"The body strikes back" - Landmarks of medical science

Only by the end of the 19th century, a fascinating finding began to prevail: The human body is a constant battlefield between the immune system and bacteria, viruses or parasites. Since this time, a lot happened in the medical sector. A time travel informs about the landmarks of medical science.

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Peter Doherty and Rolf Zinkernagel described a fundamental mechanism of the immune system in 1974. The immune system intervenes and destroys an infected cell only when a cell infected with a virus makes itself know as one of the body's own cells and, at the same time, presents information describing the pathogen.

User guide

The journey through the landmarks of medical science can be started by clicking on a date. An animation will be shown. For further information on this topic, please click on the doctor's book. To exit the animation, you have to click on the x-button.

Illustration: Penicillin

In 1928 Alexander Fleming discovered the antibiotic substance penicillin.

Survey of the milestones

  • 1796: Edward Jenner proved the effectiveness of a protective vaccination.
  • 1880: Charles L. Laveran and Ronald Ross discovered the cause of the dreaded malaria.
  • 1882: Robert Koch discovered the tuberculosis pathogen.
  • 1884: Ilya I. Metschnikov made a surprising discovery: Certain white blood cells can devour and digest foreign objects.
  • 1885: Louis Pasteur found the first vaccine for the dangerous rabies virus in 1885.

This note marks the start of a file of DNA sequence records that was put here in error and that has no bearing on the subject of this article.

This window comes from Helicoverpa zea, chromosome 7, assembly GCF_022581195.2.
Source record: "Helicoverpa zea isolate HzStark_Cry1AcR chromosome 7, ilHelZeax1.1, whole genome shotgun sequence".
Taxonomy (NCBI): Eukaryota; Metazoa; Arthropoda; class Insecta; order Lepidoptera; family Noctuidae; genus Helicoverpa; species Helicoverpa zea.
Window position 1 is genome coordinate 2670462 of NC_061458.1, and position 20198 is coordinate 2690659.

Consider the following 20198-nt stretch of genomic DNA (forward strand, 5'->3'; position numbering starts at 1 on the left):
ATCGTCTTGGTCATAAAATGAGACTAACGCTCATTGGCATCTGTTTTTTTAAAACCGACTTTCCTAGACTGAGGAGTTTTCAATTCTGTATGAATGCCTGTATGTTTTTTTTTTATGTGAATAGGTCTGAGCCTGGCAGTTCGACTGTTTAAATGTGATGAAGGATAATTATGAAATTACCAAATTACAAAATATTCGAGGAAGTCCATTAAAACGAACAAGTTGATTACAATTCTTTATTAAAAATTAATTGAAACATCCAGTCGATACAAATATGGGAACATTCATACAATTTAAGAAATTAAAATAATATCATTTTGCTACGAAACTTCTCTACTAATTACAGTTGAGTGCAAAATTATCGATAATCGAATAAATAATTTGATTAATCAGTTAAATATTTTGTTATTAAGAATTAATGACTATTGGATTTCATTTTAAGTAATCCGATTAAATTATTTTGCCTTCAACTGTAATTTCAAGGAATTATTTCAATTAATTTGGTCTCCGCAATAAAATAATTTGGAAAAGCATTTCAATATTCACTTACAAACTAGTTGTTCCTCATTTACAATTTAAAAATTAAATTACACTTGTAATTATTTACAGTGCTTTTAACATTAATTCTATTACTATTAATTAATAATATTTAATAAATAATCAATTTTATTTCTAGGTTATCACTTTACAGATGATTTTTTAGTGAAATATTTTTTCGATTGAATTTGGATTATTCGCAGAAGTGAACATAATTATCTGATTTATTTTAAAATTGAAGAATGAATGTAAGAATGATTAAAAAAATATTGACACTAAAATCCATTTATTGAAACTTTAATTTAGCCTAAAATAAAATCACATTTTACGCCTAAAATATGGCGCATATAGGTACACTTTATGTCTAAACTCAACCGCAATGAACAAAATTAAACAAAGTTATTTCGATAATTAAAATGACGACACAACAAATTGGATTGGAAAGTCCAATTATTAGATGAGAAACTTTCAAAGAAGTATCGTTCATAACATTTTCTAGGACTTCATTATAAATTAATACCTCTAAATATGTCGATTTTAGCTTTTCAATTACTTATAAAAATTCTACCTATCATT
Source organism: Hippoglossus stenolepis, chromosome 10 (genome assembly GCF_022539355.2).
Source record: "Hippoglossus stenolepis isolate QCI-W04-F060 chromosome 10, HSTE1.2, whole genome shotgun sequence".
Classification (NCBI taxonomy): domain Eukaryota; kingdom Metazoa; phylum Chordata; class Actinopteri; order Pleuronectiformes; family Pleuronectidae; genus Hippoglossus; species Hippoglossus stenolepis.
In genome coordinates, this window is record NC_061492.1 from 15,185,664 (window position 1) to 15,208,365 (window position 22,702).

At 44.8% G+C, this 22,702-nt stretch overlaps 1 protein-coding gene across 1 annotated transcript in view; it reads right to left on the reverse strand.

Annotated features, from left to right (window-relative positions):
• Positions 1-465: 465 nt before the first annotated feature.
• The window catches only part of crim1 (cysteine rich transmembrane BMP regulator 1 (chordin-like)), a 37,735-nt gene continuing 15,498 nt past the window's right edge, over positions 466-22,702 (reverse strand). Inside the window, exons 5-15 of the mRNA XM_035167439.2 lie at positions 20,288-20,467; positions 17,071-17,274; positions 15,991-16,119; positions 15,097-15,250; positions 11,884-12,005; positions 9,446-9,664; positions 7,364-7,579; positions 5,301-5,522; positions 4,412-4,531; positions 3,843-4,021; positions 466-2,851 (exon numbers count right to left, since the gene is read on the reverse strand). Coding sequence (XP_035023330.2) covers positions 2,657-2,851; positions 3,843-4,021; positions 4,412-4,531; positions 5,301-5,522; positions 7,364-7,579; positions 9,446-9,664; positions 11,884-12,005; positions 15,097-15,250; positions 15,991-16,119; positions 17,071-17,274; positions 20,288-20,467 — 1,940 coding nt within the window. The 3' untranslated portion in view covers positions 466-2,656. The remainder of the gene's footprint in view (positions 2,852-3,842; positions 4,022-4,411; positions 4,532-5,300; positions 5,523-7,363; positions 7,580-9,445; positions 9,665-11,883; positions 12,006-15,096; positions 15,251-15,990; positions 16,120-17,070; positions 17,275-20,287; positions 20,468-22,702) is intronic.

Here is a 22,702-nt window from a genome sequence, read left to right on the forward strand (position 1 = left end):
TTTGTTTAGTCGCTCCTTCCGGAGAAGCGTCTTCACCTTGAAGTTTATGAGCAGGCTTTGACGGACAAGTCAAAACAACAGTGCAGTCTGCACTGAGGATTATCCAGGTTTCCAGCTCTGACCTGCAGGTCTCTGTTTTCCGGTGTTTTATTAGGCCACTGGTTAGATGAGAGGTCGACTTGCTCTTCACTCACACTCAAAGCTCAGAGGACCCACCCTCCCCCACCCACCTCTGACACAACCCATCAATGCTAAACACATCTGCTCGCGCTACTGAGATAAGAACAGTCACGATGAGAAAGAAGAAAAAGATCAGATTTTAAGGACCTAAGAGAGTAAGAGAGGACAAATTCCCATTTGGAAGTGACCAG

• 1890: Emil von Behring found a means to combat diptheria.
  • 1895: Paul Ehrlich published the lateral chain theory, also known as the receptor theory.
  • 1898: Jules B. Bordet discovered a further important component of the immune system.
  • 1901: Karl Landsteiner discovered that there could be incompatibilities when blood was transfused from one person to another.
  • 1906: Clemens von Pirquet established the study of allergies.
  • 1928: Alexander Fleming found a mould which inhibited growth in a bacteria culture. He called the mould toxin penicillin.
  • 1937: Daniel Bovet found a means for treating anaphylactic shock, the most serious, life-threatening form of an allergic reaction.
  • 1949: Frank M. Burnet laid the cornerstone for an all-encompassing concept for the immune system. He postulated that the immune defence could distinguish between "foreign" and "own".
Illustration: BSE

It was clear to Stanley B. Prusiner that the brains of humans and animals were destroyed by prions which had under - gone pathological changes.

  • 1953: Peter B. Medawar was able to show that the greater the similarity of tissue properties between donor and recipient, the more likely a foreign organ is to be tolerated by the recipient.
  • 1954: Joseph E. Murray conducted the first succesful kidney transplant between identical twins.
  • 1954: Jonas E. Salk developed the first vaccine for poliomyelitis.
  • 1958: Jean Dausset discovered that all cells of a human being bear the same characteristic surface features.
  • 1967: Christiaan N. Barnard crossed into uncharted surgical territory with the first heart transplant on 3 December, 1967.
  • 1970: Jean F. Borel is regarded by most scientific publications as the discoverer of cyclosporin.
  • 1972: John F. Kerr coined the term apoptosis. This programmed cell death causes cell which are no longer needed to commit suicide and die for the benefit of the total organism.
  • 1974: Peter Doherty and Rolf Zinkernagel described a fundamental mechanism of the immune defence.
  • 1982: Stanley B. Prusiner went public with a daring theory. He claimed that a previously unknown pathogen was responsible for the new variant of the Creutzfeld-Jakob disease.
  • 1983: Luc Montagnier and Robert Gallo discovered the cause of the immunodeficiency disease AIDS.
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